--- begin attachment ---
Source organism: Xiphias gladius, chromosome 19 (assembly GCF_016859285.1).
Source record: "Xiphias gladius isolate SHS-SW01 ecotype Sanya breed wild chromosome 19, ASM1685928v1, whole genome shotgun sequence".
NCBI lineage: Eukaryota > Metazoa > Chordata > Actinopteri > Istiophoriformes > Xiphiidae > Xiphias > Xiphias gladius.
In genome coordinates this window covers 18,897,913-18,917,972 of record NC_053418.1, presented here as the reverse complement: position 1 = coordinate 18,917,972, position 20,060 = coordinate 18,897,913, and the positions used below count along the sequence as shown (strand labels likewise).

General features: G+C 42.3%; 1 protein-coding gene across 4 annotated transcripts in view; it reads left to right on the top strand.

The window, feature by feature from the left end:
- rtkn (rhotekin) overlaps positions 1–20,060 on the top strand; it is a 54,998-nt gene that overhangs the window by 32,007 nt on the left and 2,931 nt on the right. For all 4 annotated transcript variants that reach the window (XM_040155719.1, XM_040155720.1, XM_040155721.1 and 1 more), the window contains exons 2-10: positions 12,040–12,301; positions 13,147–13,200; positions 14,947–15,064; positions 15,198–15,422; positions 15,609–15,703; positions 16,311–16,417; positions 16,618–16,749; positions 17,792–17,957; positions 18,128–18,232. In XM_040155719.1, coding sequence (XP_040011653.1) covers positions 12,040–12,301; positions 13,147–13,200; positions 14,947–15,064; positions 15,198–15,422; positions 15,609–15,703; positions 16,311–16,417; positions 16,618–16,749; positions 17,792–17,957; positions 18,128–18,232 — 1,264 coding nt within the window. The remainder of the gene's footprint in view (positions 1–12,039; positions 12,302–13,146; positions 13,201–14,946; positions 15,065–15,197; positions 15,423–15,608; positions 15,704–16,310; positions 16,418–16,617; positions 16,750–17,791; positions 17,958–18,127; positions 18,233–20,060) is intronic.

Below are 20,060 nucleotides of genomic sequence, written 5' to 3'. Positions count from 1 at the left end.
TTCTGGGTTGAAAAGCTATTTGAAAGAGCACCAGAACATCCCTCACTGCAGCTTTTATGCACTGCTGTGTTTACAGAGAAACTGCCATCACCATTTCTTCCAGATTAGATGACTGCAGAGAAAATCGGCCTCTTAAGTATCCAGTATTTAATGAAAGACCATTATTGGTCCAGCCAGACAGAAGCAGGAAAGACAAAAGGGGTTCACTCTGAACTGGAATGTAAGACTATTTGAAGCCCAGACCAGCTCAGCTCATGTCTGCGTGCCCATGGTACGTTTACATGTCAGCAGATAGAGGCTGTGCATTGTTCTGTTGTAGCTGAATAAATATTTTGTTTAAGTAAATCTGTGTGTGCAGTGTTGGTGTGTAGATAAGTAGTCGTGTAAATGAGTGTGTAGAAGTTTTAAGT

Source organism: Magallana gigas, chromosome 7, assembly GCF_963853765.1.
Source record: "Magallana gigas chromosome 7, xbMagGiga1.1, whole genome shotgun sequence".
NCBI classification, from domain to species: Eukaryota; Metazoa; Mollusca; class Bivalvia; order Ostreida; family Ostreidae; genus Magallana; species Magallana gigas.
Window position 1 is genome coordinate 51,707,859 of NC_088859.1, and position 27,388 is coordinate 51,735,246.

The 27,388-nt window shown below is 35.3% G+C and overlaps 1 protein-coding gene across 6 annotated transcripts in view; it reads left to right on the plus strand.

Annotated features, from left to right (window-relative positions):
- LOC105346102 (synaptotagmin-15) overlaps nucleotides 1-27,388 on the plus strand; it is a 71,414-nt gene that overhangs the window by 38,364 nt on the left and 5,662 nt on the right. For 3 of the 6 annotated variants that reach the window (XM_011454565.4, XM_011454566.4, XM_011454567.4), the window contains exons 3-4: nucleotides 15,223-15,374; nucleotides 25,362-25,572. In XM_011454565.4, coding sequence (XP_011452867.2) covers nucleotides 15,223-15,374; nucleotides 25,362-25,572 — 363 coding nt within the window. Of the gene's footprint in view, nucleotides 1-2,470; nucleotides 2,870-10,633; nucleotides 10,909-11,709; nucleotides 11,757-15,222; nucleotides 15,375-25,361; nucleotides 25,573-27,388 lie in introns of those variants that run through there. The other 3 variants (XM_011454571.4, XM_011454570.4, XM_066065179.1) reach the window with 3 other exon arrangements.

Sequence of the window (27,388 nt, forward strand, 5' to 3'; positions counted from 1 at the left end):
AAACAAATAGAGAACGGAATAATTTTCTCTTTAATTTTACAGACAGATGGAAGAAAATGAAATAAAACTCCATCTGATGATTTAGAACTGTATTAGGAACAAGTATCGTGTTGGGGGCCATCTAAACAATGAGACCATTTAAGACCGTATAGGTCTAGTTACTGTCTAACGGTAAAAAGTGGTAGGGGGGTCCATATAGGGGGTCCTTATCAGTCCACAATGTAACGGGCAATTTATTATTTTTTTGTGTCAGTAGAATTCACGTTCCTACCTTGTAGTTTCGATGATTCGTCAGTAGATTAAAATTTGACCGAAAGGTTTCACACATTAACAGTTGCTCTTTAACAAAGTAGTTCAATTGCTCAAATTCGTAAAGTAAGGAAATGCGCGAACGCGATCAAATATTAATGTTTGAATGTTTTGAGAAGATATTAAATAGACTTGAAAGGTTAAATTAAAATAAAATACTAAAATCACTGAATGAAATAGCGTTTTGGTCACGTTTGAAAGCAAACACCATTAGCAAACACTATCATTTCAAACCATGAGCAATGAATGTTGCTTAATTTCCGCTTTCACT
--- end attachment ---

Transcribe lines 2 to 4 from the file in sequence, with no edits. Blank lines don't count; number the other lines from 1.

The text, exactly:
Source record: "Xiphias gladius isolate SHS-SW01 ecotype Sanya breed wild chromosome 19, ASM1685928v1, whole genome shotgun sequence".
NCBI lineage: Eukaryota > Metazoa > Chordata > Actinopteri > Istiophoriformes > Xiphiidae > Xiphias > Xiphias gladius.
In genome coordinates this window covers 18,897,913-18,917,972 of record NC_053418.1, presented here as the reverse complement: position 1 = coordinate 18,917,972, position 20,060 = coordinate 18,897,913, and the positions used below count along the sequence as shown (strand labels likewise).